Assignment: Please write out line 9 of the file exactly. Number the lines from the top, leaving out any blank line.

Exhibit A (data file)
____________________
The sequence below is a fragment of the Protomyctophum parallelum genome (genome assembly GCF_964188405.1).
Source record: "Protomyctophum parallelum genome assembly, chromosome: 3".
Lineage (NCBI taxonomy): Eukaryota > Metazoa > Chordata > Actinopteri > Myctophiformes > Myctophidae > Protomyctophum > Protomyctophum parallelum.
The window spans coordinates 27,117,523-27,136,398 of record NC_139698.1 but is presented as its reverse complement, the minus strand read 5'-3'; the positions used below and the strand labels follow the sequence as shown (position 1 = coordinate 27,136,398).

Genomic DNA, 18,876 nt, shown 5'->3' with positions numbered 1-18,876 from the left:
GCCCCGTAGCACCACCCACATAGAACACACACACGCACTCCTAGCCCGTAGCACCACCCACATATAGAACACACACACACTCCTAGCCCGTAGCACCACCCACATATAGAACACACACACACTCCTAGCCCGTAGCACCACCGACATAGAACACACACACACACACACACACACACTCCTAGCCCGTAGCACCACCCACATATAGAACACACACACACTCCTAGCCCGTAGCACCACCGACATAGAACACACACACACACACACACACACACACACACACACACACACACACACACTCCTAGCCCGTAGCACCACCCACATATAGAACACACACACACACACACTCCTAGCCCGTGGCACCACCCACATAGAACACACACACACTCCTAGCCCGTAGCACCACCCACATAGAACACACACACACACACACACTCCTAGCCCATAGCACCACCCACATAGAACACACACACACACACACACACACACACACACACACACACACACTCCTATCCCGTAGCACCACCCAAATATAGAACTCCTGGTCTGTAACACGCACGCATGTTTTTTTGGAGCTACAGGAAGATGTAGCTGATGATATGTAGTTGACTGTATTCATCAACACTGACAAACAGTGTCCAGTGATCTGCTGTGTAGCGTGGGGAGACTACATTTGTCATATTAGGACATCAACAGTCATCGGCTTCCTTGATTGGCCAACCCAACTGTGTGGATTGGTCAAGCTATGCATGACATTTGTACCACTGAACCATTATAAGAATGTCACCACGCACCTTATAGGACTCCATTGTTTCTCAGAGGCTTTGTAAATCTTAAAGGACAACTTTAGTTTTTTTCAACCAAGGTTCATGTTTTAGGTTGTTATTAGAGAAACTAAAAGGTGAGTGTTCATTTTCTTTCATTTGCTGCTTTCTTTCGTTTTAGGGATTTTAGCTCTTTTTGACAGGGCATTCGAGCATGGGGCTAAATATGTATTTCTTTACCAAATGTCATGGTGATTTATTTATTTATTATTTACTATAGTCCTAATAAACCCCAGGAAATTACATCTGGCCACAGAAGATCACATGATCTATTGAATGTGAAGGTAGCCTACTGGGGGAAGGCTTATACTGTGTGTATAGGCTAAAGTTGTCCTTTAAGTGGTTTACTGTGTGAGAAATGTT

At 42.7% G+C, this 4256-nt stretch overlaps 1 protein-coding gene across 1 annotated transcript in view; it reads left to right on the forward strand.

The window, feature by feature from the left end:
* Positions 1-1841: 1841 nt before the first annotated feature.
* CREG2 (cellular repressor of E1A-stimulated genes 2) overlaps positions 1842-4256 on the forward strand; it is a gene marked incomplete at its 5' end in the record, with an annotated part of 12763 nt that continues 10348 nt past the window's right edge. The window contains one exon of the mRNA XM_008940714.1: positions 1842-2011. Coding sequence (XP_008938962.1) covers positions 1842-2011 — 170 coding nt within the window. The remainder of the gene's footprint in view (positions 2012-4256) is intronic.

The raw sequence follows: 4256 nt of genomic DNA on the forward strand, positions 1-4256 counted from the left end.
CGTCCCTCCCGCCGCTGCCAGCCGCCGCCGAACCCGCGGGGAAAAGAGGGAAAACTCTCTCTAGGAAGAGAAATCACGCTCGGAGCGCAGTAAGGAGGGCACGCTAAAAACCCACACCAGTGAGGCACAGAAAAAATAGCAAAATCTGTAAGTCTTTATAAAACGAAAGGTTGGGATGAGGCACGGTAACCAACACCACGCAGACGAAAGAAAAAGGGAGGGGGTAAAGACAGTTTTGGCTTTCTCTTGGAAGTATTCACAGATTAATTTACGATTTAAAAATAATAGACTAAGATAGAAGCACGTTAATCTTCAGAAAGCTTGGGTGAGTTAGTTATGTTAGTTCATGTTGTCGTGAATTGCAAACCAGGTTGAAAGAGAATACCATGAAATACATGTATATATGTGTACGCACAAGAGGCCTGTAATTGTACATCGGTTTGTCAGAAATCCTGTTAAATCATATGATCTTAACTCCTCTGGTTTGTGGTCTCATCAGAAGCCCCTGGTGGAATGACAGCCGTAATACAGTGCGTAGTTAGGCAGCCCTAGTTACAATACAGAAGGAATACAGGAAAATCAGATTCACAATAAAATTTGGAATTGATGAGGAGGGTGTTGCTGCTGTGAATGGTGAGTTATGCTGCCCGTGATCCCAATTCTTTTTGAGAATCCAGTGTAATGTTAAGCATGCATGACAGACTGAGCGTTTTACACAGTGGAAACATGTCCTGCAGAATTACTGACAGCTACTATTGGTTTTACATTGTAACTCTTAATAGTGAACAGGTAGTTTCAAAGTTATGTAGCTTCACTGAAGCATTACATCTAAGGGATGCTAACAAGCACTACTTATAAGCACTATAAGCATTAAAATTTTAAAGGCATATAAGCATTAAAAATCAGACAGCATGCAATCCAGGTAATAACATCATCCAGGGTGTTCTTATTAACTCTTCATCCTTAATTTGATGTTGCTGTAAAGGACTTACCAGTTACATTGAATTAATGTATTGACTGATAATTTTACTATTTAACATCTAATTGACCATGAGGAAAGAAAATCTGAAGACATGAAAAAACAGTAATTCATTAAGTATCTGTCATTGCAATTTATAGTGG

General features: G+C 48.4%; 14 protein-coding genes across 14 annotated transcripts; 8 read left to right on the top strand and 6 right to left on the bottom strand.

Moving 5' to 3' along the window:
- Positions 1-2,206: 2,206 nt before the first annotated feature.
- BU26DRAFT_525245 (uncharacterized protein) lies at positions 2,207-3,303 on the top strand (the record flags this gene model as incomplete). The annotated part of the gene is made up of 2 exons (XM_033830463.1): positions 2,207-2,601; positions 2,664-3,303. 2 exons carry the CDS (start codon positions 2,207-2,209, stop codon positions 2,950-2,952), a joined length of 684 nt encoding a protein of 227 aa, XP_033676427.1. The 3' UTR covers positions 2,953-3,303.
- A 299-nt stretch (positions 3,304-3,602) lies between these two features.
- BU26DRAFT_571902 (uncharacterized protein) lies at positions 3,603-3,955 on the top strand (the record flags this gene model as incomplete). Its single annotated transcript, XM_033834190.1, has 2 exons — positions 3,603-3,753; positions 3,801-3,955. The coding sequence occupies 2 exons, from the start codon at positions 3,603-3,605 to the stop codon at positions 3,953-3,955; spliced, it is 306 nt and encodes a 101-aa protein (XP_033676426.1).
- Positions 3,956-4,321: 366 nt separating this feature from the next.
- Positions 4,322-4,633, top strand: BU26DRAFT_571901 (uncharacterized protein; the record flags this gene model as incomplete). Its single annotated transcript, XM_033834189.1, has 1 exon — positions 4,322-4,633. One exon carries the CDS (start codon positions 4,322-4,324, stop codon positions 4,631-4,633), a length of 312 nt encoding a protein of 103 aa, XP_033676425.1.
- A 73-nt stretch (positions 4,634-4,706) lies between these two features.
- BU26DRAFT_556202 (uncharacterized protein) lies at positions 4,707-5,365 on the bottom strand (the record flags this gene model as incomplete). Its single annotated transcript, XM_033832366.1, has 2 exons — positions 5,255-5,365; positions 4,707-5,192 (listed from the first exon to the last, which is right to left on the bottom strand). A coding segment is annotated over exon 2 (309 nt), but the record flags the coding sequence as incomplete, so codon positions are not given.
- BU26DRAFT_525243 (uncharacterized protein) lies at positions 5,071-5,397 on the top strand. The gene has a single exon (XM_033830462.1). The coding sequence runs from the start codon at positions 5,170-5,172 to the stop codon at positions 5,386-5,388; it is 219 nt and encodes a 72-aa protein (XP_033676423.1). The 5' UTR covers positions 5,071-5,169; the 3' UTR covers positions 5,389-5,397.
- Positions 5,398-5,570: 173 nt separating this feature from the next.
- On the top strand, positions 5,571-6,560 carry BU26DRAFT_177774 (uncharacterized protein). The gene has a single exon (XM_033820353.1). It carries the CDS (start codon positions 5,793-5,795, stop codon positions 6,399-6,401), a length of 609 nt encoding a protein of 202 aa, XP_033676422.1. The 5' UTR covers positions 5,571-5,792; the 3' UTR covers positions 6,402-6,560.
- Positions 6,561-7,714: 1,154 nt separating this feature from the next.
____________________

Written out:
* Positions 1-1841: 1841 nt before the first annotated feature.